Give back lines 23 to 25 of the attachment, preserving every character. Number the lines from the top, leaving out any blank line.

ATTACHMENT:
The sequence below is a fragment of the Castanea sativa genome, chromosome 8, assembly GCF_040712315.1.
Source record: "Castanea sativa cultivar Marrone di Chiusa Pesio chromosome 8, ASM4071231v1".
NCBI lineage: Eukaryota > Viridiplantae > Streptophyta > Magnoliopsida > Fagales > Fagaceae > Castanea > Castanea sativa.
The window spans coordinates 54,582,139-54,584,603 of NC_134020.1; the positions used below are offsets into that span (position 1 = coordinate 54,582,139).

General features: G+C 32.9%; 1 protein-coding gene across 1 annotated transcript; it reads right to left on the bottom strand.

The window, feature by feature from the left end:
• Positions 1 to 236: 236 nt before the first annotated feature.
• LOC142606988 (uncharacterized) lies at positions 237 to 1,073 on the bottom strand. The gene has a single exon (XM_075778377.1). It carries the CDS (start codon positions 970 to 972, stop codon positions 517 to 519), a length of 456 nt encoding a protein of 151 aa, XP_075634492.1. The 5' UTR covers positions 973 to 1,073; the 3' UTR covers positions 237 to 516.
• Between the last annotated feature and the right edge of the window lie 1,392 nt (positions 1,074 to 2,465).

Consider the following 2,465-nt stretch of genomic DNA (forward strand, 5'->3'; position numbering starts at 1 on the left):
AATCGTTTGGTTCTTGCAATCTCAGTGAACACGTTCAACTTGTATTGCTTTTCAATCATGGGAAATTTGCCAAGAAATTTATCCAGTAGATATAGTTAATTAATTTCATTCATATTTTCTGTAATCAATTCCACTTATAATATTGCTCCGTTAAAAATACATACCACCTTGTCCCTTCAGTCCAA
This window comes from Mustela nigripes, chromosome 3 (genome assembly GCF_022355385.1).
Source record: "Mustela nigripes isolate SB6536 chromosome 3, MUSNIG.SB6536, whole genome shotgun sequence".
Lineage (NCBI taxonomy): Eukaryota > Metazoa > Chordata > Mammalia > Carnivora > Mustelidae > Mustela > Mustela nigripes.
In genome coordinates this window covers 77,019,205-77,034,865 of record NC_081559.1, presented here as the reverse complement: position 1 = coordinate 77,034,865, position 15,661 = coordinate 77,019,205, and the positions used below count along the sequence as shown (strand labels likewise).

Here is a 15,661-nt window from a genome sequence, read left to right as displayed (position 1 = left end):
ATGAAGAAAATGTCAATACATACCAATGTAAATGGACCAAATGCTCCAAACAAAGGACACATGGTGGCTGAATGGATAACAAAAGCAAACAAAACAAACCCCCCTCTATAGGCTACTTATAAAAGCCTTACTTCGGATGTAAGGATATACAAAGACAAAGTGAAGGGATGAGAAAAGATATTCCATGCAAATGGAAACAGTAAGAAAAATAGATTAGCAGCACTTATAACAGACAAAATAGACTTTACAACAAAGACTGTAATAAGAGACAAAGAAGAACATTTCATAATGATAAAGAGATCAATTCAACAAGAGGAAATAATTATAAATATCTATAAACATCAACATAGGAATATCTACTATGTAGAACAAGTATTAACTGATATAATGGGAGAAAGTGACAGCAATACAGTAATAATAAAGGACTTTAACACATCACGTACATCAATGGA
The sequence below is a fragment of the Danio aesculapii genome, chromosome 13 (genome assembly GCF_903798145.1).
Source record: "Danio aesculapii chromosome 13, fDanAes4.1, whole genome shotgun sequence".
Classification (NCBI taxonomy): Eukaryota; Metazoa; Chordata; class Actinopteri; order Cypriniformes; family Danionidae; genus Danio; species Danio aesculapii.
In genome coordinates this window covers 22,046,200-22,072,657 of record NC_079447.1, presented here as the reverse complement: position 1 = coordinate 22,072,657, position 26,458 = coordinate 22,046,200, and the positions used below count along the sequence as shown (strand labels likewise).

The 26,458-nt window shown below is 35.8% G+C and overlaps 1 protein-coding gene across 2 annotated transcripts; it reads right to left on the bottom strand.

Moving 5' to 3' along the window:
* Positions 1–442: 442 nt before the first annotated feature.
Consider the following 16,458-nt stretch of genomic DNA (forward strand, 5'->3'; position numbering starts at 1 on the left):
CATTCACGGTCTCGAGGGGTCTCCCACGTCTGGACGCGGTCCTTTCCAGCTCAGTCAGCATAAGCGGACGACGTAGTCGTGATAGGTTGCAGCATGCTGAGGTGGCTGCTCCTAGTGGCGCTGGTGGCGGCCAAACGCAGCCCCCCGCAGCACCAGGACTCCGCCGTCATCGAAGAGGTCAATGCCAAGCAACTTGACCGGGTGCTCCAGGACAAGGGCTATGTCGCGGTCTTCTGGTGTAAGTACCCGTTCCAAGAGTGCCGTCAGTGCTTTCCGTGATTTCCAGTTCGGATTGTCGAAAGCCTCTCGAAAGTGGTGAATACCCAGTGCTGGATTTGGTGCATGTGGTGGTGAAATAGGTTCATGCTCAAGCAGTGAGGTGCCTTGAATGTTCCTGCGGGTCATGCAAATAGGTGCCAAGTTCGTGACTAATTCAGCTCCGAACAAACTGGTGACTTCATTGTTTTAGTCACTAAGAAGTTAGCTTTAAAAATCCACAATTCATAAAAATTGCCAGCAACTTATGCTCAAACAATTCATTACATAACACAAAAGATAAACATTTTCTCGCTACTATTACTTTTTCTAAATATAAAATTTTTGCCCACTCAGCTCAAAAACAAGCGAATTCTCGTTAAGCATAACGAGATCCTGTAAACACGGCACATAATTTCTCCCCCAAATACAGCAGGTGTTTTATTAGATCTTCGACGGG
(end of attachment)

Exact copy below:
Moving 5' to 3' along the window:
* Positions 1–442: 442 nt before the first annotated feature.
Consider the following 16,458-nt stretch of genomic DNA (forward strand, 5'->3'; position numbering starts at 1 on the left):